Bennetts in the picture

September 3, 1917
Your ain fireside was very tempting on Saturday, no doubt. That was one reason why the crowds at the opening games of footer were not up to former standards. Still there were many thousands of soldiers and others who, tired of sitting in and awaiting a ray of sunshine, wended their way to the football match, and found recreation in the sport. Locally we have led off with a capital double event. Everyone expected Everton to win, but Liverpool at Burslem were faced with something more rugged than usual, especially as Villa players had been called up to help Port Vale.

There must be a prophet without honour in the “Programme” offices. He put up Liverpool’s score at half time as 3-0, then took it down and showed them with a cipher, and finally had to put the figure 3 back to Liverpool’s credit. Liverpool were ever a surprise club, and Saturday’s victory was a surprise indeed – scoring as is often the case early on in the season.

The game was a happy augury for the maintenance of the best standard of the sport during the coming winter. Heavy rain had rendered the ground at Hanley distinctly on the soft side, yet the pace was set and kept throughout at a most invigorating rate, while the varying fortunes of the contest sustained the keenest interest of the spectators till the final blast of the whistle.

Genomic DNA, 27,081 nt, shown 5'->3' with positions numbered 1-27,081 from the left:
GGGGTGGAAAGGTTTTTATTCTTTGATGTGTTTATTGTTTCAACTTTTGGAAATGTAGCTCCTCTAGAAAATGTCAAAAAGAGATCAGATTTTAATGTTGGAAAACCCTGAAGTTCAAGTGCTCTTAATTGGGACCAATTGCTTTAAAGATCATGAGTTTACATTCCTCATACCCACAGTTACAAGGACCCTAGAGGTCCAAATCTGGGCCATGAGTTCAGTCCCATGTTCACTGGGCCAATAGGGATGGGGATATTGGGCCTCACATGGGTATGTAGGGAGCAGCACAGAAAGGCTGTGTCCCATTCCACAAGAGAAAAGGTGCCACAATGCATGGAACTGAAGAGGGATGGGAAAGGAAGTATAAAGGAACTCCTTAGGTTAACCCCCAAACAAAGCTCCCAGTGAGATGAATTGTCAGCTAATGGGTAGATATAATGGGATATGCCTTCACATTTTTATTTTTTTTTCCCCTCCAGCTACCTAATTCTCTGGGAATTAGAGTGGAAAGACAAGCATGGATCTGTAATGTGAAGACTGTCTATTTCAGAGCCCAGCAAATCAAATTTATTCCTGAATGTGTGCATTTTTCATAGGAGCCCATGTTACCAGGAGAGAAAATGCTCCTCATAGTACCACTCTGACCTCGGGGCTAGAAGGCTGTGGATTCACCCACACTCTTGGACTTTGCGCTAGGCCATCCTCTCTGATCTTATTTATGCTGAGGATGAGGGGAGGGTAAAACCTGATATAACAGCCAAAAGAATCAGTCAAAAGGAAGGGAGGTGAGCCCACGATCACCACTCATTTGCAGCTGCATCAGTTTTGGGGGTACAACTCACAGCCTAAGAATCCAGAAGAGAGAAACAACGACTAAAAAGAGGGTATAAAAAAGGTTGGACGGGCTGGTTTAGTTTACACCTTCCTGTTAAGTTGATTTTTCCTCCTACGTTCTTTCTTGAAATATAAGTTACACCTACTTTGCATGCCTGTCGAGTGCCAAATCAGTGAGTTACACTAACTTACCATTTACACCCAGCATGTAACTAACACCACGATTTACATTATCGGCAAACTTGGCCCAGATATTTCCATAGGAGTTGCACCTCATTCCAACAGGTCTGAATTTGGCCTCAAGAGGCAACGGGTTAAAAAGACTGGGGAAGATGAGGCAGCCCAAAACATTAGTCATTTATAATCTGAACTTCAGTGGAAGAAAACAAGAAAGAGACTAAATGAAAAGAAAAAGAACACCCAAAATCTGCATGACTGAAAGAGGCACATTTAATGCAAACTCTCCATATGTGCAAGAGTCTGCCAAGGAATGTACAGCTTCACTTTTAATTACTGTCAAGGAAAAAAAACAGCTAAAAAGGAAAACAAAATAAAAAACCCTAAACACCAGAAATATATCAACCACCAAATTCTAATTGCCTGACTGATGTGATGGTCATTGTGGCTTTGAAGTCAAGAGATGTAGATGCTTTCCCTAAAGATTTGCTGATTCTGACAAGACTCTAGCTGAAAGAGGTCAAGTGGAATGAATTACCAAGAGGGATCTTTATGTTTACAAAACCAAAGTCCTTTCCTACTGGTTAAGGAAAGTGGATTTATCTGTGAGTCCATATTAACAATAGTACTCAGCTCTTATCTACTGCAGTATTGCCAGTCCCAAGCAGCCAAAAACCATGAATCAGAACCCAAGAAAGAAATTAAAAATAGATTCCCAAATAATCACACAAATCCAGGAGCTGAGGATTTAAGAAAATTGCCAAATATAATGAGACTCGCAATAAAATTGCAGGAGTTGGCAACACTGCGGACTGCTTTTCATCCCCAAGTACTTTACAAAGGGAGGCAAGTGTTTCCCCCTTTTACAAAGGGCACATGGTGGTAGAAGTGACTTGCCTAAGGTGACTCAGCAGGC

In the opening half the Anfielders were obviously the better side – quicker on the ball, more systematic in attack, and better balanced, generally. Yet they had the mortification of seeing two capital goals registered against them. Both these points came from the finishing touch of Sammy Worthy, the inside right, though Harold Edgeley, the outside left, and George Shelton, the opposite winger, were primarily concerned in the successful movements.

On crossing over he visitors were given their first goal by Tommy Bennett, the Vale half-back, who inadvertently put the leather into the net in trying to divert a swift shot. John Bamber subsequently had the satisfaction of equalising ten minutes from the finish, and the crowd had scarcely realised this before the third goal was registered. This came through Jonathan Hammond, the home keeper, holding on to the ball too long, for before he could part with it Bennett had rushed both custodian and leather well into the net.

Port Vale made a vigorous rally without effect, and in the last few minutes Liverpool, with the least luck, might have put on at least two more goals.

The Anfielders shaped well in all departments, and will do even better when there is a more definite understanding. Robert Waine, for instance, was starved in the first half, while when properly fed in the second he was the best forward on the field. Bennett was a thorough trier throughout, but unlucky – as witness an requited penalty.

The halves were in the main satisfactory, and Ephraim Longworth and Tommy Lucas showed their old powers of defence.

For Port Vale, Edgeley, Worthy, and Shelton all did well, their their rearguard was thoroughly sound.
(Source: Liverpool Echo: September 3, 1917)

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